What bad things can happen if my parents put their home in my name?
Betty and Frank plan to gift their home to their only son, Bruce. They want Bruce to inherit everything when they die. Right now Bruce is on all bank accounts. He is named as the beneficiary on their retirement accounts and life insurance. The only asset remaining is their home. They want to avoid the need for Bruce to go to the probate court when they die. Visiting with their neighbor over coffee, they learned that they can deed their home to Bruce right now. That way Bruce could avoid the need to probate their estate to change the house title after they die.
Is there a down side to transferring the house to Bruce now? YES. Here is a list of some of the problems that may arise from this early gift.
- Betty and Frank will pay a higher property tax for their home. The home no longer belongs to them, so the reduced property taxes on a residence are not available.
- Bruce will pay a higher “capital gains” tax when he sells the house. What is a “capital gains” tax? There are state and federal “capital gains” taxes on the sale of an asset if it sells for more than the original purchase price (plus improvements). For example: Frank and Betty bought their home 20 years ago for $100,000 and made improvements of $30,000 over the years, resulting in a “basis” of $130,000. Bruce sells the home for $300,000 after his parents die. There is a “capital gain” of $180,000 [$300,000-130,000]. The tax due is about $45,000. No tax would be due if Bruce inherited the home. When an asset is inherited after the death of another, the “basis” is the fair market value at the date of death, or $300,000. When Bruce sells the inherited home for $300,000 he pays no tax.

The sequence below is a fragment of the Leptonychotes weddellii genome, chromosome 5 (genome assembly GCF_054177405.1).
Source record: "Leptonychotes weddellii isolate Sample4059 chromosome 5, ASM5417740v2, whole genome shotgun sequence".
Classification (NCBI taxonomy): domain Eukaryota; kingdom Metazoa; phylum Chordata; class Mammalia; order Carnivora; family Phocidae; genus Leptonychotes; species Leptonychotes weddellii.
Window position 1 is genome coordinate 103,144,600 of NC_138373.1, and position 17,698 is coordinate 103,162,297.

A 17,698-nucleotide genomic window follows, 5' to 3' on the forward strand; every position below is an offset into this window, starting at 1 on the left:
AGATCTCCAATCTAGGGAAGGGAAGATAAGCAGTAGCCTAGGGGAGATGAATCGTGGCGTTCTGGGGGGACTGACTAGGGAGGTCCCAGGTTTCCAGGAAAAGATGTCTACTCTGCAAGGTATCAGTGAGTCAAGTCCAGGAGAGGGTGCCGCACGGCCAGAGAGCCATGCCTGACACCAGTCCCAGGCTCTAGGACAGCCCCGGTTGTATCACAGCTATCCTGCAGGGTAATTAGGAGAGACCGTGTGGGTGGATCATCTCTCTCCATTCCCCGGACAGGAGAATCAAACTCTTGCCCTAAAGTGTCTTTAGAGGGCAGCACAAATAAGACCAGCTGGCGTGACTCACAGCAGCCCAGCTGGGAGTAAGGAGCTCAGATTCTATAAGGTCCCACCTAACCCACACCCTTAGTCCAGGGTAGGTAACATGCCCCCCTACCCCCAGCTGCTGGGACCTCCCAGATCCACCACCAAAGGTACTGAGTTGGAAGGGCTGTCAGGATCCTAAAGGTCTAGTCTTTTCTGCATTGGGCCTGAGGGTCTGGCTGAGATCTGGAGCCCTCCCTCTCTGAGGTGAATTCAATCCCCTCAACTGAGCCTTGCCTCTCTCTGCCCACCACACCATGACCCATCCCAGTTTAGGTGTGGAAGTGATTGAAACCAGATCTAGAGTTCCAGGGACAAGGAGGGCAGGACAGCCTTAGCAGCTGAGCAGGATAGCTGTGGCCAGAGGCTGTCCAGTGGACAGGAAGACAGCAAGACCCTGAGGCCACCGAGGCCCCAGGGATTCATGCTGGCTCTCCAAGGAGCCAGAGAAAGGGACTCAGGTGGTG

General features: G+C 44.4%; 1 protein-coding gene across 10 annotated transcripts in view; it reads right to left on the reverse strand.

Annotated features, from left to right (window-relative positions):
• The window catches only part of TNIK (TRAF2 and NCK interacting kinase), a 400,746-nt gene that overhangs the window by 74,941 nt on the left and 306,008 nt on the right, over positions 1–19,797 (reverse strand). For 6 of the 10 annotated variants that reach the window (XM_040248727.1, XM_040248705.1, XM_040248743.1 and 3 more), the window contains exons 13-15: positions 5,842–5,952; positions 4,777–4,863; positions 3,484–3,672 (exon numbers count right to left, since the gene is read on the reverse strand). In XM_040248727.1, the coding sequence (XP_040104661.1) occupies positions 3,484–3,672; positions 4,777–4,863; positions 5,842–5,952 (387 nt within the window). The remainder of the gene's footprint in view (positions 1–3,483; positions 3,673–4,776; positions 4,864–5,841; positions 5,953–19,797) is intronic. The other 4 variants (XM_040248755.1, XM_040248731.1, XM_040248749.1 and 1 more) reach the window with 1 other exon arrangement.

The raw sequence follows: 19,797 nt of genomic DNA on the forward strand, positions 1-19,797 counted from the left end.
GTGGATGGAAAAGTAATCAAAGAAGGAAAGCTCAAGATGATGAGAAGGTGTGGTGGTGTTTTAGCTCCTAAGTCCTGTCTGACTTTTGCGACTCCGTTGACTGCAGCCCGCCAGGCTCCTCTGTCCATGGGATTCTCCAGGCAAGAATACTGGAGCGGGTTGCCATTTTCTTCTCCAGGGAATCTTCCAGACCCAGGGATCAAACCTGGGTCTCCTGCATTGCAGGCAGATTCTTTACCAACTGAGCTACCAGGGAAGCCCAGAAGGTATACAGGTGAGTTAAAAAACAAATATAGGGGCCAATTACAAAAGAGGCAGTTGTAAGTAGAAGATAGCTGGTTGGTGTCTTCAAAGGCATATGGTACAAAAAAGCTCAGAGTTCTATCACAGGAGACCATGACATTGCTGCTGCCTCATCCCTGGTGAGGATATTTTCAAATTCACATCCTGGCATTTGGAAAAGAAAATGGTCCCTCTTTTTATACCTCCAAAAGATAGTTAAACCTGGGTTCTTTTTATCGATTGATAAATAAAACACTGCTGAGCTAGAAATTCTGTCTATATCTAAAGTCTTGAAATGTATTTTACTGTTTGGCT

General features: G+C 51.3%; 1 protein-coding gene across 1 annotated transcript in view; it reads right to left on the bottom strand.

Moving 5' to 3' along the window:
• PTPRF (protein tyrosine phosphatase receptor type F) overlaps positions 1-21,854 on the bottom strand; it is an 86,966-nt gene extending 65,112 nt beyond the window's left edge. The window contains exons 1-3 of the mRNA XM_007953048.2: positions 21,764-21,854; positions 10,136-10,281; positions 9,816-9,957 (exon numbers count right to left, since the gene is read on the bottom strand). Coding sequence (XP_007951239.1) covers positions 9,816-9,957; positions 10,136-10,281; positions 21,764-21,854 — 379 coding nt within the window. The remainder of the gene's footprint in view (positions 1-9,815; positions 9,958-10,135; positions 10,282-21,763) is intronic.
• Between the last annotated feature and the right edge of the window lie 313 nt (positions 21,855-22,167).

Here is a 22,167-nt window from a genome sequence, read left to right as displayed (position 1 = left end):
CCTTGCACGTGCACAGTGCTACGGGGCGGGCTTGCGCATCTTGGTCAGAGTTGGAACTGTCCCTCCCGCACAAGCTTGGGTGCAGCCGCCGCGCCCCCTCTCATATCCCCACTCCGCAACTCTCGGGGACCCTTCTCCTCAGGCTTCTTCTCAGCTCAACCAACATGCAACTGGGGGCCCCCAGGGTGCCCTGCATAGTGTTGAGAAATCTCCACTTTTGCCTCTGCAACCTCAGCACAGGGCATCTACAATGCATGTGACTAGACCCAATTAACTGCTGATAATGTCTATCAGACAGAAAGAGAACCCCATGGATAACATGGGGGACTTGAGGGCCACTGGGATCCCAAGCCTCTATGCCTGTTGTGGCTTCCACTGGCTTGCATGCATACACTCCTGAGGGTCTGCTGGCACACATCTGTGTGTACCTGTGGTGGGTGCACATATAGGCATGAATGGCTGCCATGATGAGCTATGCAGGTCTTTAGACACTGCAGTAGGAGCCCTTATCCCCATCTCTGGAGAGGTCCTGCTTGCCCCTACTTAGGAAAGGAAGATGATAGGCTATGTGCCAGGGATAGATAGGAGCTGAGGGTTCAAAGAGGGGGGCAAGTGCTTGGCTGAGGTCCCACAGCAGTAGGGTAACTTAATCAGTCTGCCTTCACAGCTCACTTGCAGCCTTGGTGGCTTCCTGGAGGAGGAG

- If Bruce dies before his parents, his Last Will and Testament states all his assets, including Frank and Betty’s home, go to his wife, Pam, and not to his parents.
- If Bruce is sued, Frank and Betty’s home will be available to pay Bruce’s creditors.
- If Frank or Betty need to apply for Medicaid to help pay for their care as they age, that government benefit will not be available if the house was gifted to Bruce within 5 years of requesting Medicaid.
- If Bruce decides to sell the house, Frank and Betty will have to move.
Even though gifting the house to Bruce seems like a simple solution, this estate planning method is a minefield of problems. Frank and Betty would be better served by talking with an estate planning attorney before “shooting themselves in the foot” with this “common sense” approach.
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